Hollywood is taking nine Irish ISPs to court in a bid to block access to websites offering illegal download content to an estimated 1.3m people in Ireland.
Illegal downloading and torrenting is nothing new to the TV and film industry, which has waged an arduous campaign against both internet service providers (ISPs) and the downloaders since the beginning of the age of Napster in the early 2000s.
Despite the rise of paid subscription services such as Netflix offering hope that illegal downloads would wane, many people are either downloading content from torrenting websites, or streaming through devices such as Android boxes.
According to The Irish Times, six of the US’s largest film studios represented by the Motion Picture Association (MPA) have begun legal proceedings in the Irish Commercial Court, claiming that as many as 1.3m people in Ireland are accessing content illegally.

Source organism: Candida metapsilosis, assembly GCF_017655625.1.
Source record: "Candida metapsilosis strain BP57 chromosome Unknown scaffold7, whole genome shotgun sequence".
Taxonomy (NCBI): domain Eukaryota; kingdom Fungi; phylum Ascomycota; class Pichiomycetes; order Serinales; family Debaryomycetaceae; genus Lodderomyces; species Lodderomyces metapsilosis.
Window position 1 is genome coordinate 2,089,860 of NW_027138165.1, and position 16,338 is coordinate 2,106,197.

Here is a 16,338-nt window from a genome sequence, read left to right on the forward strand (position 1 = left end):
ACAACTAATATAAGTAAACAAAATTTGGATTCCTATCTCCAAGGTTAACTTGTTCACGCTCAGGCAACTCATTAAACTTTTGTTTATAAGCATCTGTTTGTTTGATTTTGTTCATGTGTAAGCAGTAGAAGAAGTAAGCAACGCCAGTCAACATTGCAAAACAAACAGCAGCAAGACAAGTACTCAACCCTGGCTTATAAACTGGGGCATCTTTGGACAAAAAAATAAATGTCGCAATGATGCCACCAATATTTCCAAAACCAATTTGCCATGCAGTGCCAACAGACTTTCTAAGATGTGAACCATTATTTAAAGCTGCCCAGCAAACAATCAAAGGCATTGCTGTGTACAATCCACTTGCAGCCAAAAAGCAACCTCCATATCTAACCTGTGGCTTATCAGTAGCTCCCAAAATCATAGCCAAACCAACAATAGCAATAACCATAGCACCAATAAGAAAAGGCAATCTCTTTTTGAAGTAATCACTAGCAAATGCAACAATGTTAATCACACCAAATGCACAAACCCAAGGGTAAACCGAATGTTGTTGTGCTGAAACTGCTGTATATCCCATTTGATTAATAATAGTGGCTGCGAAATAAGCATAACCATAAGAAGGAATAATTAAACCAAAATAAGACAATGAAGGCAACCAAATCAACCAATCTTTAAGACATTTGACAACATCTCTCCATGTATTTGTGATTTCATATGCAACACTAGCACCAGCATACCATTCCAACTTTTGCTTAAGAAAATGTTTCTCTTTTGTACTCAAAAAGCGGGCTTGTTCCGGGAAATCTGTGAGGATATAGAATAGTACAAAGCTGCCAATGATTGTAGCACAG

However, rather than targeting the people directly, the studios will be taking Ireland’s nine largest ISPs to court in an attempt to force them to block particular websites that offer free content.
Among those named in the legal documents are Virgin Media Ireland, Sky Ireland, Vodafone Ireland, Three Ireland (two different divisions), Eir, Digiweb, Imagine Telecommunications and Magnet Networks.
Similar legal battles have already occurred in other countries with reasonable success, and the MPA members will be hoping to replicate that in Ireland.
Claims 500 jobs lost in Ireland
Assessing the damage, the association that represents companies such as Warner Bros Entertainment, Disney Enterprises and Sony Pictures Television claims digital piracy eliminated 500 jobs in Ireland in 2015.
In addition, the State has lost potential revenues of €320m.
The studios have identified three websites in particular that they said should either be cut off entirely to customers, or disabled.
These websites include: PrimeWire.ag, onwatchseries.to and Movie4k.to.
The court documents filed by Jonathan Newman SC state that the existence of these sites seriously threatens the future of his clients’ ability to produce content.
Newman stated that the claim was filed in August of last year, but the ISPs said that they did not have much time to draft a proposed response to the studios.